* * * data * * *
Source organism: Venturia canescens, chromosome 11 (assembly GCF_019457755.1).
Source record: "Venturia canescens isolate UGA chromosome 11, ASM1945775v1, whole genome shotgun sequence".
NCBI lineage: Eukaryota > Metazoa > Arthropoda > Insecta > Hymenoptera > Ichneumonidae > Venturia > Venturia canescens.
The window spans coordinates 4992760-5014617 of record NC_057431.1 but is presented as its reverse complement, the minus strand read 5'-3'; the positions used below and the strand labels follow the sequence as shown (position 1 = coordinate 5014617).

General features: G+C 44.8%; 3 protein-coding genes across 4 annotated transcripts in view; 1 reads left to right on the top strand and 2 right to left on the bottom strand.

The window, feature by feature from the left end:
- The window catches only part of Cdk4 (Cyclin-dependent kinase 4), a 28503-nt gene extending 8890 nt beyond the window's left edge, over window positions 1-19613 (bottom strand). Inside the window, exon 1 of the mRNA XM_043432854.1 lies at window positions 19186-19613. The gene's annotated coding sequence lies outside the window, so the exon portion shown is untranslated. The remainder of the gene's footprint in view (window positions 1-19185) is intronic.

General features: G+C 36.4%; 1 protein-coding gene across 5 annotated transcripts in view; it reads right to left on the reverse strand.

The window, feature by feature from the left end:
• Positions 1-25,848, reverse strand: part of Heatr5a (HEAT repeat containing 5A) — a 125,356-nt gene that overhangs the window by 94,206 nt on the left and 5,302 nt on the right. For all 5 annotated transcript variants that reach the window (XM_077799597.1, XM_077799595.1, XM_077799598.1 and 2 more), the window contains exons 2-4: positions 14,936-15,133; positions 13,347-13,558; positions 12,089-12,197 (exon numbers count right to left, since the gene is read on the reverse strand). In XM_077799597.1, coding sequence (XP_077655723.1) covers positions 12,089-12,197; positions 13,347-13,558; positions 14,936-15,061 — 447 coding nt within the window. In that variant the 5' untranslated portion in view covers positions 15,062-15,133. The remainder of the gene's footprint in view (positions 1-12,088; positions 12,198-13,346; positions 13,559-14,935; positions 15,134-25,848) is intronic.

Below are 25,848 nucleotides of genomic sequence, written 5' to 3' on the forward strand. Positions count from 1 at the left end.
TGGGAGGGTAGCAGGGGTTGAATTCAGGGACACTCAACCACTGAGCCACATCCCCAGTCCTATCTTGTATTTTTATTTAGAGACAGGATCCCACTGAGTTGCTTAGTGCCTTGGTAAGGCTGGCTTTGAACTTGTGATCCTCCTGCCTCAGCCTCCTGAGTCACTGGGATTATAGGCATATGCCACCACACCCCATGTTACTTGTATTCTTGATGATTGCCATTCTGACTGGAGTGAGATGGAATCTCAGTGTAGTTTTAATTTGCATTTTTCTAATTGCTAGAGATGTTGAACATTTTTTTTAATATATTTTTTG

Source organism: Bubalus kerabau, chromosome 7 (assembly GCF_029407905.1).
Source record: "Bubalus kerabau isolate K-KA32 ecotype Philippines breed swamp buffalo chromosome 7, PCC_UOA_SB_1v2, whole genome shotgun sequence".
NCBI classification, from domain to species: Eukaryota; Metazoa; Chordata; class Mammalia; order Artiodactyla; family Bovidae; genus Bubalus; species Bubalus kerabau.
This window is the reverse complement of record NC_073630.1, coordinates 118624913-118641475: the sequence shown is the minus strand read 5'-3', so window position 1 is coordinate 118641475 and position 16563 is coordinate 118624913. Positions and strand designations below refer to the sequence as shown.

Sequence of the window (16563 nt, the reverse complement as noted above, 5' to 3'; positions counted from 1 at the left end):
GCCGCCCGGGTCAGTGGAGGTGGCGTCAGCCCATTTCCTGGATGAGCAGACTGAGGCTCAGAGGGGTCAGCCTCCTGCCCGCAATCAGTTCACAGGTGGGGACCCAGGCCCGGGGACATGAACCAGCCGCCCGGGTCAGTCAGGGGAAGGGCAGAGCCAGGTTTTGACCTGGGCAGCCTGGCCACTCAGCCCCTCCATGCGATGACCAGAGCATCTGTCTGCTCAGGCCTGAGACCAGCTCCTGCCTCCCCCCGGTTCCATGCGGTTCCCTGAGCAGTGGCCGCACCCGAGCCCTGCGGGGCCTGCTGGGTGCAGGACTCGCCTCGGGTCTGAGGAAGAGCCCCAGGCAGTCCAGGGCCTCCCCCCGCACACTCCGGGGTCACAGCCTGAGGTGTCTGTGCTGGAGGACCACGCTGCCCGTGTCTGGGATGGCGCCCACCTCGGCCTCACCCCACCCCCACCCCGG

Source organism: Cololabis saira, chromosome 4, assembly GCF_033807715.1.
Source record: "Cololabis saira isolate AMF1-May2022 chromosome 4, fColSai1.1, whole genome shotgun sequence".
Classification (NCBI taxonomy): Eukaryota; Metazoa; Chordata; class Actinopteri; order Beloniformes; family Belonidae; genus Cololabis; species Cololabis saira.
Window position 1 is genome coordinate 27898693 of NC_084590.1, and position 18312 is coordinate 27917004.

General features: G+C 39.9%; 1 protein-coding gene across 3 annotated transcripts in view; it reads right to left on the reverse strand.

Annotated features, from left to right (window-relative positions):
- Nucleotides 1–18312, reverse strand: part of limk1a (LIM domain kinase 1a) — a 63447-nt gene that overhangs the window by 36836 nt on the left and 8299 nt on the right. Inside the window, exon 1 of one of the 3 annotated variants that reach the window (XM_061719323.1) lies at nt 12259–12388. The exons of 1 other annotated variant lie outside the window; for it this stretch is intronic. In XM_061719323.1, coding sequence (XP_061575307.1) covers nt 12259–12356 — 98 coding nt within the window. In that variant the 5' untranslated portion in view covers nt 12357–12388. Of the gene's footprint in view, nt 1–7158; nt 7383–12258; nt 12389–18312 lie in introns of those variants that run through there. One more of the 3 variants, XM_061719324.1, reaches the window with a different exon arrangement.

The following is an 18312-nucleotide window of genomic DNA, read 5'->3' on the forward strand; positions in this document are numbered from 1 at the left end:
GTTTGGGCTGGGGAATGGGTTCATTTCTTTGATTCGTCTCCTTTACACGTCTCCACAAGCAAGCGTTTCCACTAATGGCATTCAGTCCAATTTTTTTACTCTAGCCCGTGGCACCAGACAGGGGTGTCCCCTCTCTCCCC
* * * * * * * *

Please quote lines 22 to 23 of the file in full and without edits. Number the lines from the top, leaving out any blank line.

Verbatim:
Window position 1 is genome coordinate 27898693 of NC_084590.1, and position 18312 is coordinate 27917004.

General features: G+C 39.9%; 1 protein-coding gene across 3 annotated transcripts in view; it reads right to left on the reverse strand.